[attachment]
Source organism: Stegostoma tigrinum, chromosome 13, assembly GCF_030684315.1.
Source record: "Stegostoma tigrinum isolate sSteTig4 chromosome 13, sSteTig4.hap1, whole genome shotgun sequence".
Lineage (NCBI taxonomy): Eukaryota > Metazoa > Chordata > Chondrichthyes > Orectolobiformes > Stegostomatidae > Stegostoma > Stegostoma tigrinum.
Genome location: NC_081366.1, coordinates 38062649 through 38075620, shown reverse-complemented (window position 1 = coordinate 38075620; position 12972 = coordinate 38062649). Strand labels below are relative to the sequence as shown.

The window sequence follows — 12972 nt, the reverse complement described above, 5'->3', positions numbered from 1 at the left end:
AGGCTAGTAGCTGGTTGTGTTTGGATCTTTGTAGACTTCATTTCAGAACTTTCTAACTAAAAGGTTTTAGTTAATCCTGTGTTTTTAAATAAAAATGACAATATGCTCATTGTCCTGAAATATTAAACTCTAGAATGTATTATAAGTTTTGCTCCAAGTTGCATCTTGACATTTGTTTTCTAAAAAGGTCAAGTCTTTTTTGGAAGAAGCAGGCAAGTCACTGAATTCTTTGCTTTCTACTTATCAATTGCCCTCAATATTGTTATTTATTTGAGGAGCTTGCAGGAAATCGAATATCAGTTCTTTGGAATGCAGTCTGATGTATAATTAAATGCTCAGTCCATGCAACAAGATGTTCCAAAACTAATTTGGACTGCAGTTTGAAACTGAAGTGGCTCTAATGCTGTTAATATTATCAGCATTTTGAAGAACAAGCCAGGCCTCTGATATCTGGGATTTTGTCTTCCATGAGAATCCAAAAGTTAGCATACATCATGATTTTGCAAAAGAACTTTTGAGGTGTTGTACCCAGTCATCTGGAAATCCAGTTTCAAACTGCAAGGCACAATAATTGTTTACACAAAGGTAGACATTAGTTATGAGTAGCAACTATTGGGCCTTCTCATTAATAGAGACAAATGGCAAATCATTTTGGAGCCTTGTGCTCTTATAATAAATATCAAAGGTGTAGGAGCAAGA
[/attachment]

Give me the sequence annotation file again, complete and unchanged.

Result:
Source organism: Stegostoma tigrinum, chromosome 13, assembly GCF_030684315.1.
Source record: "Stegostoma tigrinum isolate sSteTig4 chromosome 13, sSteTig4.hap1, whole genome shotgun sequence".
Lineage (NCBI taxonomy): Eukaryota > Metazoa > Chordata > Chondrichthyes > Orectolobiformes > Stegostomatidae > Stegostoma > Stegostoma tigrinum.
Genome location: NC_081366.1, coordinates 38062649 through 38075620, shown reverse-complemented (window position 1 = coordinate 38075620; position 12972 = coordinate 38062649). Strand labels below are relative to the sequence as shown.

The window sequence follows — 12972 nt, the reverse complement described above, 5'->3', positions numbered from 1 at the left end:
AGGCTAGTAGCTGGTTGTGTTTGGATCTTTGTAGACTTCATTTCAGAACTTTCTAACTAAAAGGTTTTAGTTAATCCTGTGTTTTTAAATAAAAATGACAATATGCTCATTGTCCTGAAATATTAAACTCTAGAATGTATTATAAGTTTTGCTCCAAGTTGCATCTTGACATTTGTTTTCTAAAAAGGTCAAGTCTTTTTTGGAAGAAGCAGGCAAGTCACTGAATTCTTTGCTTTCTACTTATCAATTGCCCTCAATATTGTTATTTATTTGAGGAGCTTGCAGGAAATCGAATATCAGTTCTTTGGAATGCAGTCTGATGTATAATTAAATGCTCAGTCCATGCAACAAGATGTTCCAAAACTAATTTGGACTGCAGTTTGAAACTGAAGTGGCTCTAATGCTGTTAATATTATCAGCATTTTGAAGAACAAGCCAGGCCTCTGATATCTGGGATTTTGTCTTCCATGAGAATCCAAAAGTTAGCATACATCATGATTTTGCAAAAGAACTTTTGAGGTGTTGTACCCAGTCATCTGGAAATCCAGTTTCAAACTGCAAGGCACAATAATTGTTTACACAAAGGTAGACATTAGTTATGAGTAGCAACTATTGGGCCTTCTCATTAATAGAGACAAATGGCAAATCATTTTGGAGCCTTGTGCTCTTATAATAAATATCAAAGGTGTAGGAGCAAGA